After an impressive OTA session, the answer to both questions is invariably yes.
Lloyd has done everything in his power to showcase that he is deserving of a roster spot in 2014. His impressive training camp—described further by Grant Cohn of The Santa Rosa Press Democrat—has given plenty of indication that Lloyd is still capable of contributing at a high level.
Another factor that Lloyd has going for him is his effectiveness in the red zone. The 49ers, looking to improve in this area per Matt Maiocco of CSN Bay Area, will unquestionably want to see Lloyd be a threat in this regard.
49ers look to improve on red-zone efficiency with more work this offseason. Could Brandon Lloyd be a factor? http://t.co/LUZ4Z2JNjX— Matt Maiocco (@MaioccoCSN) May 29, 2014
Over his 10-year career, 19 of Lloyd's 37 touchdown receptions have come in the red zone, per Doug Williams of NBC Bay Area.
This statistic alone lends credence to the 49ers' desire to keep Lloyd on the roster entering the regular season. Yes, there is considerable depth and competition at this position, but Lloyd has done more than just bring statistics into the equation.
He is still showing his value, even at 32 years old.
Lloyd will not overtake receivers like Boldin and Crabtree on the 49ers' depth chart. It will also be difficult for him to thwart players like Johnson, Ellington and Patton.
Yet Lloyd's presence on the field will be a vital factor for San Francisco's red-zone efficiency during the regular season. Lloyd will make the roster and be utilized in various packages and formations that benefit the offense when needed.
Loser: Jimmie Ward, Safety
Jimmie Ward, Safety
I know what you're thinking—how can the 49ers' 2014 first-round draft pick already be classified as a loser this offseason?
In all fairness, it is not Jimmie Ward's fault.
As Ward recuperates, the preeminent question is when he can return to the field and start the difficult adjustment to life at the NFL level.
We all know how strenuous it can be for rookie defensive backs to transition from the collegiate to NFL level. This author remembers how San Francisco's 2013 first-round pick Eric Reid described the difficulties associated with the adjustment.
Not being present on the field for such a substantial portion of the 49ers' training camp may have sizable implications on Ward's rookie season.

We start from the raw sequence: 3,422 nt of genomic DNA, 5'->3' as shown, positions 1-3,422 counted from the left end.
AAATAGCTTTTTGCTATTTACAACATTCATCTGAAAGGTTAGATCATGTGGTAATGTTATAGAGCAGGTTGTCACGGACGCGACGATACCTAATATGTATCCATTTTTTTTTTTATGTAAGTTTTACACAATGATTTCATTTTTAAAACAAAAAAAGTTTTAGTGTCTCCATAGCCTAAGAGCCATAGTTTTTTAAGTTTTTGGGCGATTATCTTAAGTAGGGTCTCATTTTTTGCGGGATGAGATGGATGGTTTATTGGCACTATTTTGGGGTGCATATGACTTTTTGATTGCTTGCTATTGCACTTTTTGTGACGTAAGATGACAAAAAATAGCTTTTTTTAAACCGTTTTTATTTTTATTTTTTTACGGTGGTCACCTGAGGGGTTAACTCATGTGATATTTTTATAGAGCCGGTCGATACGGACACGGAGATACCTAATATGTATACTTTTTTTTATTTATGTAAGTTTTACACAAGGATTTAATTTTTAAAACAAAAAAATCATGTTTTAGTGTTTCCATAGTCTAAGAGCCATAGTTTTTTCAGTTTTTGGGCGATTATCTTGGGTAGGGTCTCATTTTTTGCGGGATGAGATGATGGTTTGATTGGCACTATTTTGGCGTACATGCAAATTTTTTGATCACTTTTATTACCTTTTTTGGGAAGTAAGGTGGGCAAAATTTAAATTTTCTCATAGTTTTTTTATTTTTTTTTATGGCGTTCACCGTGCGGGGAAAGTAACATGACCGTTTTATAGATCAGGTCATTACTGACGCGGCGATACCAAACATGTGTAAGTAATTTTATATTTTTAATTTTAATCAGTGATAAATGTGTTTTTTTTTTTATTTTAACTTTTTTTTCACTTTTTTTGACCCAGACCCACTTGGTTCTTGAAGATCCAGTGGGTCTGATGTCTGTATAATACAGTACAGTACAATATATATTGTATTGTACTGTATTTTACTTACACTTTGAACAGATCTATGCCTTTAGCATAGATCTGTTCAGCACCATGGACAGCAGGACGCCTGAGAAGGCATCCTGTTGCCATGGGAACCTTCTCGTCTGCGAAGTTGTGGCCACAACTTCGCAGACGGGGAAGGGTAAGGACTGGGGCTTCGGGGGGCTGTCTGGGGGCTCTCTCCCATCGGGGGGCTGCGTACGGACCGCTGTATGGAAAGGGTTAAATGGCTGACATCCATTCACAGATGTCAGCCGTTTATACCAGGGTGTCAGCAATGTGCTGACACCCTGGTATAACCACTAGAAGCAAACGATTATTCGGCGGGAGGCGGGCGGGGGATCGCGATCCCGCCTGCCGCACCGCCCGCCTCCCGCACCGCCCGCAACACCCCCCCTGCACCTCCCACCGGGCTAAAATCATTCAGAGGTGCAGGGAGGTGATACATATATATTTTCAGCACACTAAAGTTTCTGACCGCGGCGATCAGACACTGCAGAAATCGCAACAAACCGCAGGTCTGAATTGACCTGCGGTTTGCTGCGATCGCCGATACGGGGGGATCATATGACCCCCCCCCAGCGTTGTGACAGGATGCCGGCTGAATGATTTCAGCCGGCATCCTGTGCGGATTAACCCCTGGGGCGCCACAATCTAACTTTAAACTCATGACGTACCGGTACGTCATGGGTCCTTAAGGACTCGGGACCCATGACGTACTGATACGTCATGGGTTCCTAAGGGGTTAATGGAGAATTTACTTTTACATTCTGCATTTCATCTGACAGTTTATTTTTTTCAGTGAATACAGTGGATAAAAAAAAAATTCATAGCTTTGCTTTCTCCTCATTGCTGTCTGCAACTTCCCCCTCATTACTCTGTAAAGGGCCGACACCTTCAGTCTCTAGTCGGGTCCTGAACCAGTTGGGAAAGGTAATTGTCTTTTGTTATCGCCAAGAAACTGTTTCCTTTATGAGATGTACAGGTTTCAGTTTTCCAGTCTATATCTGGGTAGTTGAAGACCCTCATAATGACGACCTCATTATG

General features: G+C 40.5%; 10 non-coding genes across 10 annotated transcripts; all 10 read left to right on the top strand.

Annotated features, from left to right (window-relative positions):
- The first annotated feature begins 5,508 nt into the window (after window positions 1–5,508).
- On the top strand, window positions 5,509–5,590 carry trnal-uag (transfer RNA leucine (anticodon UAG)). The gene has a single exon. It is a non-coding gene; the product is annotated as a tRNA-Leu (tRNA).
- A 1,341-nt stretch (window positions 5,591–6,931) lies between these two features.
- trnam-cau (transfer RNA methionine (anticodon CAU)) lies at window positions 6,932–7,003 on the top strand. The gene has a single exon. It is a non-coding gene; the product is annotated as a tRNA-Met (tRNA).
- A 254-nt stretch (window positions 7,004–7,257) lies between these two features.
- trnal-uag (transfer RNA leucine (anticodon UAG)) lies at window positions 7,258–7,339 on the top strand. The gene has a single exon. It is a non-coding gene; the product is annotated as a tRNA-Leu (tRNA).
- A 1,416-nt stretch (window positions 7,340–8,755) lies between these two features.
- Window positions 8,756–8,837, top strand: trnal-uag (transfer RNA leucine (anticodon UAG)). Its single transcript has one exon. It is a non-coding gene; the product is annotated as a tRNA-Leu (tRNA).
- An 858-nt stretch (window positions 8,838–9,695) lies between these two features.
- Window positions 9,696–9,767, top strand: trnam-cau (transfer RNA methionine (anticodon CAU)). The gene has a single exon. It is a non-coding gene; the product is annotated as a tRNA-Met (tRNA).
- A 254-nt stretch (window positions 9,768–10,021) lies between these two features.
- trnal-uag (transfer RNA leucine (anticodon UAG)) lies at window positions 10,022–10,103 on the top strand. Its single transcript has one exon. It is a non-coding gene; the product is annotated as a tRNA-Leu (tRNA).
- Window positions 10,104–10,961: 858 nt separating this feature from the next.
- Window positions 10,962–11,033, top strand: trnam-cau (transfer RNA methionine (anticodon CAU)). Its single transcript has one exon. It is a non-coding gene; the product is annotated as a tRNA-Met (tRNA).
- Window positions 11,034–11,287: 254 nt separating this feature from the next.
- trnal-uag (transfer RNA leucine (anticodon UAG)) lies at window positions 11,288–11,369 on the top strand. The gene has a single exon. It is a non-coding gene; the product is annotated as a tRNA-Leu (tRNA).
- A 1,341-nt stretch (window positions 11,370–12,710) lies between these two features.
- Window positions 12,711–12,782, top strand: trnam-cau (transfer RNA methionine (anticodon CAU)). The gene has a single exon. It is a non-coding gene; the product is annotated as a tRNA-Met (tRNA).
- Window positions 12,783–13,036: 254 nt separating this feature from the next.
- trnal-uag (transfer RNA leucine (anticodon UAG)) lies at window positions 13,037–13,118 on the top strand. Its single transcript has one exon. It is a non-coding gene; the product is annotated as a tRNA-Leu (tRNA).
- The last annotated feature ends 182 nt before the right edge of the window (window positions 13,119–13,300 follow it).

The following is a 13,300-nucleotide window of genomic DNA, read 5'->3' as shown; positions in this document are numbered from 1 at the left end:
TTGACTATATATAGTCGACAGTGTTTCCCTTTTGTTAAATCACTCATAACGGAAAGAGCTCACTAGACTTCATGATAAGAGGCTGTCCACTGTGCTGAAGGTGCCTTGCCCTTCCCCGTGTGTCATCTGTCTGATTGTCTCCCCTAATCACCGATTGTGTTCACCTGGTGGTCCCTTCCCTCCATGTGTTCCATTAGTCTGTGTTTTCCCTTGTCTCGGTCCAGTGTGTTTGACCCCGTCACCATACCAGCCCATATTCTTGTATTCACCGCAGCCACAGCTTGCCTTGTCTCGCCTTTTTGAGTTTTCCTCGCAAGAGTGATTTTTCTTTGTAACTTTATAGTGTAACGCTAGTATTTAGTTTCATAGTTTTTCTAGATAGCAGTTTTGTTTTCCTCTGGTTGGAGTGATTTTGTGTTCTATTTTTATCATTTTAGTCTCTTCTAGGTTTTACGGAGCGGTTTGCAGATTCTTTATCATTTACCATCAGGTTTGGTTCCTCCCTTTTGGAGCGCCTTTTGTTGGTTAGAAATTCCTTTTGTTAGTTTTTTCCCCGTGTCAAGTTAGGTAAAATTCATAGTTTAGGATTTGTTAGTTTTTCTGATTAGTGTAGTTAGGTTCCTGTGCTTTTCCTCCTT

This is exactly what defensive coordinator Vic Fangio fears. He stated such via Eric Branch of SF Gate:
[Ward] is going to be behind. And it’s going to be important for him—and for us as coaches—to realize he’s behind and just fight through that. Because he’s not going to look good early. You can sit in all these meetings you want, but the best way a players improves is: meet, go practice, come back and meet some more, learn what you did wrong, learn some new things, go practice … He’s not getting any of that practice. He can be practicing mentally in his head all he wants. That only takes you to a certain point. He’s got to go out there and experience it.
The 49ers will obviously not rush their first-round pick back onto the field prematurely. That would be the worst thing they could do. Fortunately, San Francisco has plenty of depth in its backfield, which will take the pressure off Ward's return.
Offseason acquisition Antoine Bethea figures to get the starting nod at strong safety while Perrish Cox and Eric Wright, among others, will battle it out for the slot cornerback position
All Ward has to do is overcome this obstacle before shifting his focus entirely on impacting the 49ers defense. He has dealt with difficulties before and should be able to do so again.
Ward's future with the 49ers is just fine. The injury may have simply delayed his development.
With this in mind, expect Ward to be slotted behind Bethea, Cox or Wright on San Francisco's depth chart at the beginning of 2014. As the season progresses, Ward should get more opportunities as he catches up with his maturation process.
Winner: Perrish Cox, Cornerback
Perrish Cox, Cornerback
One of the primary beneficiaries of Jimmie Ward's foot injury is cornerback Perrish Cox.
With Ward sidelined Cox figures to battle with fellow defensive back Eric Wright for the slot corner position headed towards the regular season.
There are a number of reasons to suggest Cox will earn the role in Week 1, as well as reasons why he may eventually lose out.
The first, of course, is Ward's absence. The 49ers obviously want their first-rounder to be the primary guy who assumes the slot corner role at the start of the season. Yet injuries can easily displace such hopes.
Cox also offers substantial abilities on special teams, which increases his value overall. While this does not necessarily mean he will earn the slot job, it certainly gives him a better chance to remain on the roster.
Then there is the primary competition with Wright.
Wright and Cox could battle it out for the Nos. 3 and 4 corner positions, especially if Ward is sidelined for a lengthy period of time.
Additionally, both players will have to keep an eye on the development of second-year veteran Darryl Morris along with offseason acquisition Chris Cook.
Out of all of those, Cox could be the favorite to earn the job.
This is the same argument made by David Fucillo of Niners Nation. He suggests that Cox will be the primary beneficiary of an elongated absence.